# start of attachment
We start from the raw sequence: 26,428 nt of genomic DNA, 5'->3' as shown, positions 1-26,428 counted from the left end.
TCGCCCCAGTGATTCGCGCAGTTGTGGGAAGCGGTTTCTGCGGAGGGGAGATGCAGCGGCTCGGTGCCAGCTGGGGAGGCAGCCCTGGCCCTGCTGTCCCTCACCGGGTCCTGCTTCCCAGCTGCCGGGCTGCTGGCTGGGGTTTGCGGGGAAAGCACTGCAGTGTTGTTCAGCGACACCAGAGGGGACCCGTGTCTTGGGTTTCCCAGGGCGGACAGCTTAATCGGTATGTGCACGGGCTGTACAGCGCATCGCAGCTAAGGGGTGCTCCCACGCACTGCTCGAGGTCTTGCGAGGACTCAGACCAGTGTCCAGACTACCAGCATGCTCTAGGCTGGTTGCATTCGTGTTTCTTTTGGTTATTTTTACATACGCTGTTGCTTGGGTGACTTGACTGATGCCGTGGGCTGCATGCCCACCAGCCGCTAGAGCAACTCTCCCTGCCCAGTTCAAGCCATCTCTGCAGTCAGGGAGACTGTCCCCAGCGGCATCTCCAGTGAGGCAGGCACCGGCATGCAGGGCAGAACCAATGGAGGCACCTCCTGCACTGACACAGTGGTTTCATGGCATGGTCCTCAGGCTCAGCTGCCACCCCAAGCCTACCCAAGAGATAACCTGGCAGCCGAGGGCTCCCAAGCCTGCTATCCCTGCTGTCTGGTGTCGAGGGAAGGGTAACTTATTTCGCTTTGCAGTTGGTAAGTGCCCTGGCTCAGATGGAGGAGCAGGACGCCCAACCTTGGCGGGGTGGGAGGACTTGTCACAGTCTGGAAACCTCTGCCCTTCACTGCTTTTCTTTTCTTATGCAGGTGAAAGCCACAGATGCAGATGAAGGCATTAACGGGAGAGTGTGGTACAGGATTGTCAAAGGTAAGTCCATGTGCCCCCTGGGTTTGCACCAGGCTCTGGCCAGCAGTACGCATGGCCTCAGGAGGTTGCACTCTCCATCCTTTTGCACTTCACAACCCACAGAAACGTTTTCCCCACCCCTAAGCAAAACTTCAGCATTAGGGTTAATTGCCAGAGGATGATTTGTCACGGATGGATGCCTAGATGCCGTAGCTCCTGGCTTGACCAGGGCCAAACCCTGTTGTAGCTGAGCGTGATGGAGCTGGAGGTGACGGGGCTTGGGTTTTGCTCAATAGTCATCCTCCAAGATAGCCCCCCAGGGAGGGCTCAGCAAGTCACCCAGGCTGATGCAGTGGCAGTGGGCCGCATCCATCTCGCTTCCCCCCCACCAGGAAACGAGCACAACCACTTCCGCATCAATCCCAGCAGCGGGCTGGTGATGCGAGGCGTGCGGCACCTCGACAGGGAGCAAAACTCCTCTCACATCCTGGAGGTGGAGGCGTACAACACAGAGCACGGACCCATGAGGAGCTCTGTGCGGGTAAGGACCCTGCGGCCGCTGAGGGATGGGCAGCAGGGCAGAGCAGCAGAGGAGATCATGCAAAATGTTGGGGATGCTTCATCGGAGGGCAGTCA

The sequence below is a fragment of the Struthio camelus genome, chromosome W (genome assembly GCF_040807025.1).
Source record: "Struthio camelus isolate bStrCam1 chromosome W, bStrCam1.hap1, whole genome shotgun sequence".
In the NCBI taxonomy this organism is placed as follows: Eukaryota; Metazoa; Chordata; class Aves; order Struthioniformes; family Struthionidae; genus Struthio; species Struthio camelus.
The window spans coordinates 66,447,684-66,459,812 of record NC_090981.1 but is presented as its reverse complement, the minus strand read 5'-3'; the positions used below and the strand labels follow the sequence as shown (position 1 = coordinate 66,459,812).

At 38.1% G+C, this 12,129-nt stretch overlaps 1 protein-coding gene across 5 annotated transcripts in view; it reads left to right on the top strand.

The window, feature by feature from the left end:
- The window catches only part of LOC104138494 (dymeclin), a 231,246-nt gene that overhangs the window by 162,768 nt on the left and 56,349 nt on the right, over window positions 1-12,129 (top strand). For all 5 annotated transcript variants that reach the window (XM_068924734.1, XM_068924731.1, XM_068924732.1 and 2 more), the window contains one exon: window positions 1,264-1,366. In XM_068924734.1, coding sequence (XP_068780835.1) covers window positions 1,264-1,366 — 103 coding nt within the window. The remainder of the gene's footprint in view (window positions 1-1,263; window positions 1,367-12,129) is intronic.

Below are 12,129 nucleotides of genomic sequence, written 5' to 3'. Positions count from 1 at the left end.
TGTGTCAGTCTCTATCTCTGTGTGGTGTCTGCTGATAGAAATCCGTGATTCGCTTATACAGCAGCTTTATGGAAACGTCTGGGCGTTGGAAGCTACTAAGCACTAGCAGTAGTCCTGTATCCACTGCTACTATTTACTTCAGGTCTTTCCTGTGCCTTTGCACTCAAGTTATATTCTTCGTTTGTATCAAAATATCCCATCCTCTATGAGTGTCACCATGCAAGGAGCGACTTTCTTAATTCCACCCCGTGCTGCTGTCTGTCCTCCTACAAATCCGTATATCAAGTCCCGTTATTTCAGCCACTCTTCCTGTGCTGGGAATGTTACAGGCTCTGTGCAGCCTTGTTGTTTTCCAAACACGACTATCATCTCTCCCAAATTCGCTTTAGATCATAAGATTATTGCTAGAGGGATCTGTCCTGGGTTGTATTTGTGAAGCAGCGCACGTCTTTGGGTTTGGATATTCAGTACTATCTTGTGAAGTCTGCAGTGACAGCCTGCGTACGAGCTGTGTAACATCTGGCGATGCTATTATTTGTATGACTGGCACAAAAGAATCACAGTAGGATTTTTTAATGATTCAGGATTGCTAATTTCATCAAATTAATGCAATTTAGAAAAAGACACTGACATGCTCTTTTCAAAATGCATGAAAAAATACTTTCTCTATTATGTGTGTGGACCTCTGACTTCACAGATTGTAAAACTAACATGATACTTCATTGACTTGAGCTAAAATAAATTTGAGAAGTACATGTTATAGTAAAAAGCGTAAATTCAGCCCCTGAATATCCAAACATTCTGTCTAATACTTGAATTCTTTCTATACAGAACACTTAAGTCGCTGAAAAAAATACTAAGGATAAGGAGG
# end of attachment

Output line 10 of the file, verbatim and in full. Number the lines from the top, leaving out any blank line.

Below are 12,129 nucleotides of genomic sequence, written 5' to 3'. Positions count from 1 at the left end.